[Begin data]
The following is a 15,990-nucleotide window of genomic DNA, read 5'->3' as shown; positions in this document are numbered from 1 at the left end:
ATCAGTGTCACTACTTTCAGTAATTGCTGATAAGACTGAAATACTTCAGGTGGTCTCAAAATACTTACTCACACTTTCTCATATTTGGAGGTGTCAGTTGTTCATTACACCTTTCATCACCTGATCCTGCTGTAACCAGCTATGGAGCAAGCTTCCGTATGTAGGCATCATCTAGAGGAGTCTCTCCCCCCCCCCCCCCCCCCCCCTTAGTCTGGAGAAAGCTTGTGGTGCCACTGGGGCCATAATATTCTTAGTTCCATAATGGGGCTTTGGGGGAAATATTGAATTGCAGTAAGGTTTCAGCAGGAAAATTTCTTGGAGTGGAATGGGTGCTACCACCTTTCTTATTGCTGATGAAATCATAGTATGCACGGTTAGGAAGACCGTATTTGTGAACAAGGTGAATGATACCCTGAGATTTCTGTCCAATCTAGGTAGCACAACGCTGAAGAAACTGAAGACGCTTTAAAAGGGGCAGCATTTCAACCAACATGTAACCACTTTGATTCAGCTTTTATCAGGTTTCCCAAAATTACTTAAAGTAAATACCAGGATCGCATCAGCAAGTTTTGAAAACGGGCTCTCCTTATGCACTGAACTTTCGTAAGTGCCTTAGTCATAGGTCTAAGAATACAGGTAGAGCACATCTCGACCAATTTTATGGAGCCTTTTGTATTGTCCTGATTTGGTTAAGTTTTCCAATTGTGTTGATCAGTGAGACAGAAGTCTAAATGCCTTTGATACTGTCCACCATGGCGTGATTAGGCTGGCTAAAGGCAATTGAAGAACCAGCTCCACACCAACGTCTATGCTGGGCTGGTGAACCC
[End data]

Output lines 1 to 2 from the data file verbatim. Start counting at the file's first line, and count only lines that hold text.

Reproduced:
The following is a 15,990-nucleotide window of genomic DNA, read 5'->3' as shown; positions in this document are numbered from 1 at the left end:
ATCAGTGTCACTACTTTCAGTAATTGCTGATAAGACTGAAATACTTCAGGTGGTCTCAAAATACTTACTCACACTTTCTCATATTTGGAGGTGTCAGTTGTTCATTACACCTTTCATCACCTGATCCTGCTGTAACCAGCTATGGAGCAAGCTTCCGTATGTAGGCATCATCTAGAGGAGTCTCTCCCCCCCCCCCCCCCCCCCCCTTAGTCTGGAGAAAGCTTGTGGTGCCACTGGGGCCATAATATTCTTAGTTCCATAATGGGGCTTTGGGGGAAATATTGAATTGCAGTAAGGTTTCAGCAGGAAAATTTCTTGGAGTGGAATGGGTGCTACCACCTTTCTTATTGCTGATGAAATCATAGTATGCACGGTTAGGAAGACCGTATTTGTGAACAAGGTGAATGATACCCTGAGATTTCTGTCCAATCTAGGTAGCACAACGCTGAAGAAACTGAAGACGCTTTAAAAGGGGCAGCATTTCAACCAACATGTAACCACTTTGATTCAGCTTTTATCAGGTTTCCCAAAATTACTTAAAGTAAATACCAGGATCGCATCAGCAAGTTTTGAAAACGGGCTCTCCTTATGCACTGAACTTTCGTAAGTGCCTTAGTCATAGGTCTAAGAATACAGGTAGAGCACATCTCGACCAATTTTATGGAGCCTTTTGTATTGTCCTGATTTGGTTAAGTTTTCCAATTGTGTTGATCAGTGAGACAGAAGTCTAAATGCCTTTGATACTGTCCACCATGGCGTGATTAGGCTGGCTAAAGGCAATTGAAGAACCAGCTCCACACCAACGTCTATGCTGGGCTGGTGAACCC